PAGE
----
At CES 2021, LG revealed that it was working on a phone with a rollable screen and that it would be available later that year. Unfortunately, the company closed its mobile phone business before that happened. Now, a hands-on video from Korean tech critic BullsLab shows just how close LG’s Rollable came to launch.

The Rollable took a different path with flexible screen technology. Instead of folding, the screen, well, popped out of the device. The screen was able to stretch until the phone became a small tablet. In the video, you’ll see how responsive the device is and how quickly it expands after the YouTuber swipes the screen with three fingers. The reviewer even shows how strong the motor is, slowly pulling the books away from the phone as it unfolds. Unfortunately, it was never meant to be. I’d definitely be concerned that anything motorized would also have issues with longevity – there’s a reason motorized pop-up selfie cameras quickly disappeared from smartphones.

Oppo also showed off a prototype rollable phone in 2021, but that project has also gone silent. Perhaps CES 2023?

–Mat Smith

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Pre-orders for the device went live a bit earlier in Canada.


Logitech has revealed all the details of its portable console. Logitech and Tencent (who built the device together) collaborated with Microsoft and NVIDIA to ensure there is native support for Xbox Cloud Gaming and GeForce Now. You can also use the Steam Link app to play games from your PC remotely, while the Xbox app supports remote play from consoles.

You’ll be able to stream games in 1080p at up to 60 frames per second on the seven-inch, 450-nit touchscreen. The system will be available on Amazon in the US. That’s pretty expensive for a dedicated cloud gaming handheld, though you also get access to the Google Play Store for playing Android titles.

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Images from the James Webb Space Telescope are already providing new insights.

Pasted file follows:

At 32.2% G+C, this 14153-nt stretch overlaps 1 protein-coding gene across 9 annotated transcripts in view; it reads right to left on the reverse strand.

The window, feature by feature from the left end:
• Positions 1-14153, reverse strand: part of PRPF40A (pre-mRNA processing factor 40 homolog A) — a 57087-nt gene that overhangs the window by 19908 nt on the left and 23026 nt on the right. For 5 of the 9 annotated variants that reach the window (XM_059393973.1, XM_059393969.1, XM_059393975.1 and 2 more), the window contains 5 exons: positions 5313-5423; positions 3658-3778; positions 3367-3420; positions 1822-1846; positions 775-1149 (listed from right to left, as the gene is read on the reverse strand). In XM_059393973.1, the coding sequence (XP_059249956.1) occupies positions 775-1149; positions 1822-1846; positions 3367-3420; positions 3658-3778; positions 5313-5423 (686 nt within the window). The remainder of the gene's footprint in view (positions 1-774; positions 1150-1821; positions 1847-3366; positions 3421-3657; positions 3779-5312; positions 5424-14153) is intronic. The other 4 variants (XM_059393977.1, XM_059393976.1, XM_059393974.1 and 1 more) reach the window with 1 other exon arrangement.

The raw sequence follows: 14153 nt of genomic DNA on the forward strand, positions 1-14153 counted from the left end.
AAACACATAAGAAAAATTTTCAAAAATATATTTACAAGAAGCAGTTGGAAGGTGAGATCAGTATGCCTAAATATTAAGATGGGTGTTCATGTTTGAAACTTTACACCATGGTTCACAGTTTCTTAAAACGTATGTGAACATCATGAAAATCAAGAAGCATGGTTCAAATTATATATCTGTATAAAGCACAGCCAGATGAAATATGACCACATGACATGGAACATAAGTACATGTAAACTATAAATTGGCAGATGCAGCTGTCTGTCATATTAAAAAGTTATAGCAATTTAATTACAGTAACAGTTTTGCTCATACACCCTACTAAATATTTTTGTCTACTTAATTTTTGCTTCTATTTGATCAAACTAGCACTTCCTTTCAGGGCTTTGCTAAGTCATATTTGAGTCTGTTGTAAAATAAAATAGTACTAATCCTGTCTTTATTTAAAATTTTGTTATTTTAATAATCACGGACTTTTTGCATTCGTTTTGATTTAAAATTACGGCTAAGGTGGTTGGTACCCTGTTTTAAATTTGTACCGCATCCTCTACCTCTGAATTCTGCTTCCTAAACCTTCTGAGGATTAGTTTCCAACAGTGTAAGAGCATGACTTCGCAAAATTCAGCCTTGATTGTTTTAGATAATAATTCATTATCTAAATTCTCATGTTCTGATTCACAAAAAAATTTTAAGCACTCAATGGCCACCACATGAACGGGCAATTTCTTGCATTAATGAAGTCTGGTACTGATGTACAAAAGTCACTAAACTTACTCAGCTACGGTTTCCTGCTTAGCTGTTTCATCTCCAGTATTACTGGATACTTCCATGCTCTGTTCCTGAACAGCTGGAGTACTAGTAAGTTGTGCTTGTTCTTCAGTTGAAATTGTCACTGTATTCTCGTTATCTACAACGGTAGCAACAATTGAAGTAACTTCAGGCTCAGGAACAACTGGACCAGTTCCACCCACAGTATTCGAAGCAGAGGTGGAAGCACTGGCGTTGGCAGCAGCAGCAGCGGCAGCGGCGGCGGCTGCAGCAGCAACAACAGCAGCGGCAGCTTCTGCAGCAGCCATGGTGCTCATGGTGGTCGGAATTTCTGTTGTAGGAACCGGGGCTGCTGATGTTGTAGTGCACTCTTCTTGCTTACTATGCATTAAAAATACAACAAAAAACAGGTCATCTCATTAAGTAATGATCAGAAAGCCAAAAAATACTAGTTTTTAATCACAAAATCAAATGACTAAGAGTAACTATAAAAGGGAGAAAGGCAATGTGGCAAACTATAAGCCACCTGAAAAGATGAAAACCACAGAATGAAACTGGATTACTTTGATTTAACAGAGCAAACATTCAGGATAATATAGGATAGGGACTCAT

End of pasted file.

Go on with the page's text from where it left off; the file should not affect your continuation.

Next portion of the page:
Researchers have shared the first image of Neptune from the James Webb Space Telescope, offering the best view of the planet’s rings in more than 30 years. The image is not only clear, it offers the first look at dust-based rings in the near-infrared spectrum. At these wavelengths, the planet doesn’t look blue: it absorbs so much visible infrared and red light that it takes on a dark, ghostly appearance. Neptune is a particularly important target for scientists. At about 2.8 billion miles from the Sun, it’s far enough away to deal with conditions not present for the closest planets, such as very low temperatures and a very long orbit (164 years).

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Results with your address, phone number or email will be reviewed ‘faster’.

Google is launching a tool that makes it easy to remove search results that contain your address, phone number, and other personally identifiable information. It first revealed the “results about you” feature at Google I/O 2022 in May, describing it as a way to “help you easily control whether your personally identifiable information can be found in search results.”

If you see a result with your phone number, address, or email, you can click the three-dot menu in the top right. That opens the usual “About This Finding” panel, but now contains a new “Delete Finding” option at the bottom of the screen. It is now rolling out to users in the US and Europe.

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Our first proper look at the Surface Pro 9 and Surface Laptop 5?

Microsoft won’t be left out of the fall hardware event calendar. The company is holding a Surface event on October 12 at 10 a.m. ET. While it’s not entirely clear what Microsoft plans to show off beyond “devices,” we may get our first official look at the Surface Pro 9 and Surface Laptop 5. It’s going to be a chaotic couple of weeks: Amazon has a hardware showcase in September. . On October 28, Google has set a pixel event for October 6 and Meta is expected to show off its next-gen VR headset on October 11.

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Virtual worlds could distract you from the pain.



Researchers at Beth Israel Deaconess Medical Center in Boston have published a study indicating that patients wearing VR headsets require less anesthesia during hand surgery. While the average conventional patient needed 750.6 milligrams per hour of the sedative propofol, people watching relaxing VR content (such as meditation, nature scenes, and videos) needed only 125.3 milligrams. They also recovered faster. Scientists claimed that virtual reality distracted patients from pain that would otherwise require their full attention. The researchers admitted that headset users might have gone into surgery expecting VR to help them, which could skew the results. More trials are planned.

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